An abstract (in this instance) is a summary or synopsis of an article in a journal or magazine.
During this semester you will abstract one or more articles on which topics apply to environmental
science. The purpose of preparing abstracts is to acquaint you with scientific literature and to
expose you to current topics in environmental science.
Due dates for these abstracts are:
Friday, October 29, 2010 and (if chosen)
Friday, December 3, 2010
You will be provided with links to the articles to be abstracted; choose only one. The articles will be feature
articles from past issues of Scientific American.
The abstract must be typed using the current MLA style (This is the format that Peachtree Ridge has adopted
school-wide. In college you may be asked to use APA format, which is the usual format for the sciences.
Just be aware that there are different formats).
Double spaced in the upper left hand corner of your paper, you should have your name, due date of the
article, course name with block and my name in the proper order. See the example on the next page.
The abstract heading (title) will be the proper bibliographic format for the article, in MLA style. Failure to
follow the proper format will result in a lower grade. Notice the double spacing within and between entries.
You do not have to include the URL, if you do be sure it is enclosed in < > and breaking only at the slashes
(see MLA reference site for more info).
MLA Examples:
(on-line acquisition of article from a database)
Gerstein, Mark, and Deyou Zheng. "The Real Life of Pseudogenes." Scientific American 295.2 (2006): 4855. EBSCO. Web. 10 Jan. 2010.
(article obtained directly from journal)
Kasting, James F. "When Methane Made Climate." Scientific American 291.1 (2004): 78-85.
The first example shows a citation for an article accessed electronically. The second example would be for a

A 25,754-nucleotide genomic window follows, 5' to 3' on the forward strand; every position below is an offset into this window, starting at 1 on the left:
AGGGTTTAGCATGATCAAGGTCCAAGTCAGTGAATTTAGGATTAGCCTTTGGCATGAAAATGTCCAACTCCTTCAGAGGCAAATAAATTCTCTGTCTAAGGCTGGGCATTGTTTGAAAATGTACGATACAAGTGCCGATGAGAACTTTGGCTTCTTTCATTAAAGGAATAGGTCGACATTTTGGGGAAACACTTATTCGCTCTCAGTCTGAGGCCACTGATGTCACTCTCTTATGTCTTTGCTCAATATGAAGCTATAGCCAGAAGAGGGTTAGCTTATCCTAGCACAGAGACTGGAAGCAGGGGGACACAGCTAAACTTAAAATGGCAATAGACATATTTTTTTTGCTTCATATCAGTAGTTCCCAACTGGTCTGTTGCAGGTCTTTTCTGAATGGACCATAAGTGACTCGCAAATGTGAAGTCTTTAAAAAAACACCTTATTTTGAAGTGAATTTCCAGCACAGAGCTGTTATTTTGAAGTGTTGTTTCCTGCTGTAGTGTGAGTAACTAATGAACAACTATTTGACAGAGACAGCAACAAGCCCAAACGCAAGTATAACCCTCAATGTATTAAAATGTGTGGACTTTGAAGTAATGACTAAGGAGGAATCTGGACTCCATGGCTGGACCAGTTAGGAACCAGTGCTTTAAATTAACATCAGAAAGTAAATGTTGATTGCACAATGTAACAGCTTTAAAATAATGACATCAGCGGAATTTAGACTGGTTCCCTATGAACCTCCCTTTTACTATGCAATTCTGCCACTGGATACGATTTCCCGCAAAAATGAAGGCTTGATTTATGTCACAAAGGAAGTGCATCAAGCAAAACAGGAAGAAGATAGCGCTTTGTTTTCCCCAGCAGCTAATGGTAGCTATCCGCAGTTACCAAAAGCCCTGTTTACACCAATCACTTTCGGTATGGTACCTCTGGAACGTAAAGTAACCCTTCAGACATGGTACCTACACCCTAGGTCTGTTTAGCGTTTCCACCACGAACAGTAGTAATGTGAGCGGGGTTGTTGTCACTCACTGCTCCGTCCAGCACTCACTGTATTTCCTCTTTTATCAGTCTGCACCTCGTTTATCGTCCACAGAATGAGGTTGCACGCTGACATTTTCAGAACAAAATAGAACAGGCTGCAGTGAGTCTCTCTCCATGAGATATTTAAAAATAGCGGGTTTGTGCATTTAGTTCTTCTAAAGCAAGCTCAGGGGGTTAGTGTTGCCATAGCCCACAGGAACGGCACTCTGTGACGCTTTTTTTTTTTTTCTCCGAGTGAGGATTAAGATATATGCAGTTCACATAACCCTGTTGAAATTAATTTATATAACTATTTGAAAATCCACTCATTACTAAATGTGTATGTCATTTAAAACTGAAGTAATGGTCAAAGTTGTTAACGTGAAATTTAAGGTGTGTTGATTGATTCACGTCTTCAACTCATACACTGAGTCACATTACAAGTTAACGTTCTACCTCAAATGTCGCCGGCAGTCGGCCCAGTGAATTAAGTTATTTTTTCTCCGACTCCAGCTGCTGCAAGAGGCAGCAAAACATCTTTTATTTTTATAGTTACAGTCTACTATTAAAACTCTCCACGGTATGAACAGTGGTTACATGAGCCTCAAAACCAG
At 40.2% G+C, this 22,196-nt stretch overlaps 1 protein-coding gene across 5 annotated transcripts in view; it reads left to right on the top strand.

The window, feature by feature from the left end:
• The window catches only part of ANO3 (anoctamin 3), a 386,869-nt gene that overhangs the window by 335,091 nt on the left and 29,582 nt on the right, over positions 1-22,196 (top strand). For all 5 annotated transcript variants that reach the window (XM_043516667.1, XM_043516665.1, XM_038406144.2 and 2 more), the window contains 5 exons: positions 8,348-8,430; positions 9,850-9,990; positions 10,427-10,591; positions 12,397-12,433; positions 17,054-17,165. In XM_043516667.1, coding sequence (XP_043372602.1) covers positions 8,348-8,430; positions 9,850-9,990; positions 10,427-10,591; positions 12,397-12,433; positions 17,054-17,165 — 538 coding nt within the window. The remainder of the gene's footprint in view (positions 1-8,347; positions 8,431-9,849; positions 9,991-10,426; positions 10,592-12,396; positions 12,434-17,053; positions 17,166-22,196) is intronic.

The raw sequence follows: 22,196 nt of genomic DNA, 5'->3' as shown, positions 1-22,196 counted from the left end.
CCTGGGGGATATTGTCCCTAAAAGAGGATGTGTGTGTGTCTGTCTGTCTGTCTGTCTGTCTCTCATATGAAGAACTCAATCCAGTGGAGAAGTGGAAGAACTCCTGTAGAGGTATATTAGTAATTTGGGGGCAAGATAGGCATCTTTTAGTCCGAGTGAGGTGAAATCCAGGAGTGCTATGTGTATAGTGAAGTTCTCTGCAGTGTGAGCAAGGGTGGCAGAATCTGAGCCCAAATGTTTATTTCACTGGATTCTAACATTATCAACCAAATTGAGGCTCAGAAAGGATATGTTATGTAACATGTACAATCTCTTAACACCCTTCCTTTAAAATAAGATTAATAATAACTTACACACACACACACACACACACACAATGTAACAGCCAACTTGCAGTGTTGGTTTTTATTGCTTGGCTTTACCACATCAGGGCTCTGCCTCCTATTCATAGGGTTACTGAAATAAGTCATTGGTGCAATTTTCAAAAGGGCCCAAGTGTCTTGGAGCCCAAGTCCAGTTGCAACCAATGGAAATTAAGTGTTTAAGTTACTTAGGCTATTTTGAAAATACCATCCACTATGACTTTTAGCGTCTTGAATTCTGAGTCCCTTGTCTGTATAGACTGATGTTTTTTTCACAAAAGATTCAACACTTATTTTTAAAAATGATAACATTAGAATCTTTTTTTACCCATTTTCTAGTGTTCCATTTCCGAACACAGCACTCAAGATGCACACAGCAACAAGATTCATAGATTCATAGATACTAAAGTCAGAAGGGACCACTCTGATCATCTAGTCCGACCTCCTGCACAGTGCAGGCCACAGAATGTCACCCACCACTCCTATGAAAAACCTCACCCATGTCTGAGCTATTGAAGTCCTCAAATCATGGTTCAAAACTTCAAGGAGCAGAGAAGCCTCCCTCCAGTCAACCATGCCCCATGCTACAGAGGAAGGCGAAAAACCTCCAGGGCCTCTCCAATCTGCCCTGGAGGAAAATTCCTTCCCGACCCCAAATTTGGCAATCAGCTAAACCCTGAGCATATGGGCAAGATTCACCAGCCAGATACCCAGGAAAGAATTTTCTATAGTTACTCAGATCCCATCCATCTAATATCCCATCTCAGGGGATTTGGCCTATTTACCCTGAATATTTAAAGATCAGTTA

periodical (journal) that was actually in your hands, in other words it was not accessed online or electronically, but
the actual paper version was in your possession. Notice that 2 dates are present; the first is the date the article
appeared in the print version; the second is the date the article was downloaded by the reader.
The body of the abstract should be double spaced in 12-pt. font (Times New Roman or Courier are acceptable), with
one inch margins on all sides. Alignment should be flush left with the first line indented 5 spaces. An abstract is a
one-paragraph, self-contained summary of the most important elements of the article. Your abstract may not be
longer than one page for the highest possible score.
GRADING: The grade will take into account not only how well you have summarized the salient points of the
article, but also how well you are able to follow the format directions and use appropriate grammar. This is a grade
that generally can help a student’s average, so take your time and make sure to do it in a timely fashion.
Sample A. Student
Mrs. Wade
23 August 2204
Taussig, Helen B. “The Thalidomide Syndrome.” Scientific American 188.2 (1962): 29-35.
Web. 4 Aug. 2204. < http://www.ncbi.nlm.nih.gov/pmc/articles/PMC1543064/ >
In the period from 1959 until 1961, approximately 6000 infants were born in West Germany with
severe deformities of the limbs. In the decade preceding 1959, there had been no more than 15
instances of phocomelia, as this deformity is called, in West Germany. The disease was traced to a
new drug, thalidomide, which had come into widespread use in sedatives and sleeping tablets.
Ingestion of as little as 100 milligrams during the third through sixth weeks of pregnancy can cause
the characteristic limb deformities seen with phocomelia. During this period, the first signs of future
limbs appear. The fact that the arm buds develop slightly earlier than the leg buds may be important
in accounting for the greater frequency of arm damage. The drug apparently arrests and deranges
those processes of development that are in progress when the embryo is exposed to it. Fortunately,
the drug never reached the market in the United States. Clearance for marketing was delayed
because the initial submission of papers was found to be incomplete. By the time the papers were
completed, information was already surfacing which indicated that thalidomide was not the
“harmless” drug it was once thought to be. The concern over the tragedy that could have happened
in the United States resulted in more extensive testing of drugs marketed for humans, especially
those to be used by pregnant women.